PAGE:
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Q. I am working in a Automobile manufacturing co.( Light Comm.Vehicle ). We want to know how to test Hydrogen embrittlement in case of plated Fastness, which are being used in critical area like Wheel hub bolts, nuts and engine component like Bolt crank shaft etc. We usually test by over-torquing the component. Is there any chemical test which can detect hydrogen embrittlement in case of plated component as on receipt stage of supply. Would any one help in this regard.

Would like to thank you in advance for sparing your valuable time and suggestion.



First of two simultaneous responses 2001

A. Arun, there are no procedures to chemically detect hydrogen embrittlement. The most common method is to process tensile specimens, such as those identified in ASTM F519-17A [link by ed. to spec at TechStreet] , through the plating process and then have them tested under sustained load for a given amount of time. Most aerospace applications require a sustained load of 75% of the materials tensile strength for 200 hours.

Best of luck to you.

Ira Donovan, M.S.F.
Kansas City, Missouri

Second of two simultaneous responses 2001

A. There is no chemical test for this. The only thing that I have ever heard of was a very high priced unit that operated at an extreme vacuum and actually measured the amount of hydrogen. It cost too much and was fairly difficult to use plus there was no universally accepted amount as what was bad and what was good. You are stuck with doing notch bar testing which is very time consuming.

James Watts
- Navarre, Florida


A. I agree the ASTM F519-17A [link by ed. to spec at TechStreet] is standard test for hydrogen embrittlement relief. I suggest you double check your source that the notched tensile test bars are properly machined (crush ground) and that you process them exactly as you process the fasteners in question...including all pre- and post cleaning (chemical and / or mechanical) and thermal processing to assure the samples represent the processed fastener.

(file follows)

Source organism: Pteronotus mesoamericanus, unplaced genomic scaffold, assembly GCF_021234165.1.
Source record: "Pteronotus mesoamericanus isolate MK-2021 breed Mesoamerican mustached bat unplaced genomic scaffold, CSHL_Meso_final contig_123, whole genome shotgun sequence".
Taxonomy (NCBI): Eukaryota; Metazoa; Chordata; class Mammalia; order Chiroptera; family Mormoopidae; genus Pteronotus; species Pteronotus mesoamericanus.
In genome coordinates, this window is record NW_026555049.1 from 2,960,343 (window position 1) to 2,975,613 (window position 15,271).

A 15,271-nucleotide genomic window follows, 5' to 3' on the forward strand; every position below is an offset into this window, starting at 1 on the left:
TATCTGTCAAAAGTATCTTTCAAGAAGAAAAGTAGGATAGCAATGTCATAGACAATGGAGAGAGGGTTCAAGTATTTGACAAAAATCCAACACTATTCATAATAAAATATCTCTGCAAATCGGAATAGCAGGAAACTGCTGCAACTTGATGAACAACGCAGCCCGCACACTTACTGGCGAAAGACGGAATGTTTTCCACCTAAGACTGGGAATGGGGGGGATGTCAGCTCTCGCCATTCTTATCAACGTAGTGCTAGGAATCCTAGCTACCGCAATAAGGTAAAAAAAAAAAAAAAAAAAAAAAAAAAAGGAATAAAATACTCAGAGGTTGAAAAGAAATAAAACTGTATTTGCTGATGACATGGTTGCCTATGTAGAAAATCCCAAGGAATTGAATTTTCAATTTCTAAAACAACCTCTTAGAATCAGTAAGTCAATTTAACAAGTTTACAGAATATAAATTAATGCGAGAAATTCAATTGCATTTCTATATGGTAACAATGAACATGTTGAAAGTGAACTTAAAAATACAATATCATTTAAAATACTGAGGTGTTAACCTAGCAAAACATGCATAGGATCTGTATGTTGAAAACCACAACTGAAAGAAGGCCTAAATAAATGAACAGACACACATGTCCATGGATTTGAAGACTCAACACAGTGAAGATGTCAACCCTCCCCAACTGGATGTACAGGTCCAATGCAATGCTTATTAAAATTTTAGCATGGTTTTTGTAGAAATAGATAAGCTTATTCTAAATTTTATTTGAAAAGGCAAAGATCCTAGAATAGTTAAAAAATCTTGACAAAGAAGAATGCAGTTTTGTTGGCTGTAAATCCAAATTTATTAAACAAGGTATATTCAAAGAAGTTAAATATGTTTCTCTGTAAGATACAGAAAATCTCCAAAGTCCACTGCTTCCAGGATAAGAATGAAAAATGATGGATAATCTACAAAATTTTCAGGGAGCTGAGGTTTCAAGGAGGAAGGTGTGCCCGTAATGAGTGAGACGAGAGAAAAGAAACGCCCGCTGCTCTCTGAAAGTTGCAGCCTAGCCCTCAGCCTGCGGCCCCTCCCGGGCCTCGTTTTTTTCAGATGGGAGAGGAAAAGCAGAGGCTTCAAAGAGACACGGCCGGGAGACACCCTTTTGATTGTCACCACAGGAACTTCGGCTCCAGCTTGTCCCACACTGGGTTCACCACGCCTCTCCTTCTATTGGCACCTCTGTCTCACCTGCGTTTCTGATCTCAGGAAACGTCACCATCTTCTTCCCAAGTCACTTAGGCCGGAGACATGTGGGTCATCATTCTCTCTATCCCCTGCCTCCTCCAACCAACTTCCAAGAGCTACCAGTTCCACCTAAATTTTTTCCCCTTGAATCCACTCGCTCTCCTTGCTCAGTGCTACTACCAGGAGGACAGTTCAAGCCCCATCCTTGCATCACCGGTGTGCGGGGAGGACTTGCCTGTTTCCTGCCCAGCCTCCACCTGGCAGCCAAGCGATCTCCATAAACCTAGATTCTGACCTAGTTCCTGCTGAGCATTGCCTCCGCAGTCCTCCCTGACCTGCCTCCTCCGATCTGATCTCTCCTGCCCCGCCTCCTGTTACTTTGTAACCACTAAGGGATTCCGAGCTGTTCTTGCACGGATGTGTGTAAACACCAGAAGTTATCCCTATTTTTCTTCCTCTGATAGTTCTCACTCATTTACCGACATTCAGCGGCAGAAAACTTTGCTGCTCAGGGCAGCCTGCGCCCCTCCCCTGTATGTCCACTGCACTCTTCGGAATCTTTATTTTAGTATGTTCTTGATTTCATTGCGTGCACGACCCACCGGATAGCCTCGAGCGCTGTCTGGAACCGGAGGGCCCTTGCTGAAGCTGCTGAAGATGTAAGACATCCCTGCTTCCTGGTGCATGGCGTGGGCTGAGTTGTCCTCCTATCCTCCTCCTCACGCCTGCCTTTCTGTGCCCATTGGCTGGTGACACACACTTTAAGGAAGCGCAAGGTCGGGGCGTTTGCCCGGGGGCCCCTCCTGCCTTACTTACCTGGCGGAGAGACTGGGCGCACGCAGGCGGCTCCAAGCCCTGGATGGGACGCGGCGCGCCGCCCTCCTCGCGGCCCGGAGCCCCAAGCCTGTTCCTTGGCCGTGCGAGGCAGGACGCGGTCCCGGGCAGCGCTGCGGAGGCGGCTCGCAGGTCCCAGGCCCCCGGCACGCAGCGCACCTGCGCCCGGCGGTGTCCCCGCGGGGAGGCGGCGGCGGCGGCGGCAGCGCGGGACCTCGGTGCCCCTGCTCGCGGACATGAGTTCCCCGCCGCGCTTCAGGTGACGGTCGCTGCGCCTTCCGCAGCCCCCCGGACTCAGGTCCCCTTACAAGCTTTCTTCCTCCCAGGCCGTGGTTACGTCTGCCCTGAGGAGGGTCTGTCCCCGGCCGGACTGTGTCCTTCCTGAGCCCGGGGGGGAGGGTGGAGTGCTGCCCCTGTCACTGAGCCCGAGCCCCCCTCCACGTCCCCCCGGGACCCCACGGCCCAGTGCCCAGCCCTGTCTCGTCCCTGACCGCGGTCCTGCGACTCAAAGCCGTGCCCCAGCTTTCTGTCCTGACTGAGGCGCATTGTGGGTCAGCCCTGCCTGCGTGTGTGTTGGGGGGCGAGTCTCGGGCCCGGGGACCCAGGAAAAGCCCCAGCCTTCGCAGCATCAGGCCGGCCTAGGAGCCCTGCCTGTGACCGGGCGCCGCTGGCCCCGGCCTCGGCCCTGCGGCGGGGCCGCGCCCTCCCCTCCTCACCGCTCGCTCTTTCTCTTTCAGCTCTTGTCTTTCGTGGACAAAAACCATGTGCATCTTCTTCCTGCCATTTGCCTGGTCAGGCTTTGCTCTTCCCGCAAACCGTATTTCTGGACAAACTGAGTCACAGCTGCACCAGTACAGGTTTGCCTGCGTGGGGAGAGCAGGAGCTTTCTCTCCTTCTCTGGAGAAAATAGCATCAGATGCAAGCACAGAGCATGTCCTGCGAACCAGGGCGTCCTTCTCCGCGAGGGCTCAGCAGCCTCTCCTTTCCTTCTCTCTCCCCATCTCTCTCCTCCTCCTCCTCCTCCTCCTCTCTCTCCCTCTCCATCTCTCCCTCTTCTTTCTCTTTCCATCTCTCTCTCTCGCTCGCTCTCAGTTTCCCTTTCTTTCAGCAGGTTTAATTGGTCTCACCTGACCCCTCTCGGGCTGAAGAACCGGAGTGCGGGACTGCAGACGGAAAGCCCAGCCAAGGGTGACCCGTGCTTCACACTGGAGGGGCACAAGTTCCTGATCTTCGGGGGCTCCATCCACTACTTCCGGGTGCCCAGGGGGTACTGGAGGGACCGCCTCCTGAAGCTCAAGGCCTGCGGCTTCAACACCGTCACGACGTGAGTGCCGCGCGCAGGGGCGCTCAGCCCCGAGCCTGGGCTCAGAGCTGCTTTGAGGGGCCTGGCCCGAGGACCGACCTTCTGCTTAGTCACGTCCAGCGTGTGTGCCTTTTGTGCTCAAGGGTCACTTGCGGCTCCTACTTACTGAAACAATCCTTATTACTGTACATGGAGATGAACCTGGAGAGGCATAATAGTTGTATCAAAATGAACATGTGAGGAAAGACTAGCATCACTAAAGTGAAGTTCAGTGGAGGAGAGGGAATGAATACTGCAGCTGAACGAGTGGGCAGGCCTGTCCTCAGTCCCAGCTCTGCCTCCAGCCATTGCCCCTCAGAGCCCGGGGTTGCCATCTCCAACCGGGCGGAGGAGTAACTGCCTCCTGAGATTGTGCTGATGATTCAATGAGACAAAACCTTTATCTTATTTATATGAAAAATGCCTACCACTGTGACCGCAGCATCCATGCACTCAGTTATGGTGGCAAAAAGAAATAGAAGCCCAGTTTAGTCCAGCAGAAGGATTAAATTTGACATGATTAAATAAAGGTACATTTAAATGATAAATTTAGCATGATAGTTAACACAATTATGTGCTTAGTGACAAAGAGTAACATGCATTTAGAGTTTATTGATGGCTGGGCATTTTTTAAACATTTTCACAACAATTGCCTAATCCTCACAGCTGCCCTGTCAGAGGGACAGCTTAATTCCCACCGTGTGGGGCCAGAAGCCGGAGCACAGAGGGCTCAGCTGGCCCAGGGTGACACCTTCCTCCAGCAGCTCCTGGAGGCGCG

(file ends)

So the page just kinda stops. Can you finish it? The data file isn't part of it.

Douglas A. Hahn
Performance Review Institute (NADCAP) - Mason, Ohio


A. Nosotros realizamos un ensayo, que consiste en introducir la tornilleria tratada en una probeta con Parafina , que posteriormente llevamos a su punto de fusion; con la temperatura de calentamiento, el "posible" Hidrogeno ocluido en la pieza saldra al exterior y se detectaran las burbujas retenidas en la parafina, en el caso de haberlas. En nuestro caso esto demuestra un Deshidrogenado incorrecto.

miquel angel martin
Miguel Angel MartÌn
- Spain


Q. Dear Martin,

We are extremely interested in your research and your results, please do tell more about it. Thank you

Querido Martin, estamos muy interesados de tu ensayo y de su resultado. Gracias

Sofia Yen
Research Center - Taiwan


A. Nosotros tambien utilizamos un metodo similar al de Martin pero con dietilenglicol a 160ºC en donde es possible detectar la migracion de burbujas las cuales son de hidrogeno.
Es un ensayo complementario al mencinado en ASTM pero es de ayuda rapida ante alguna duda en elproceso de deshidrogenado

- Buenos Aires, Argentina

Ed. note: We are sorry, but due to the constraints of time this site can no longer do postings except in English. We now receive far more inquiries than we have the time to post and, because of our poor language skills, posting one inquiry in Spanish takes us longer than five inquiries in English :-(
It isn't fair to disenfranchise five inquirers to give preference to one foreign language posting. Apologies.

December 1, 2012

Q. Can we check hydrogen embrittlement by X-ray diffraction method?

- Pune, India

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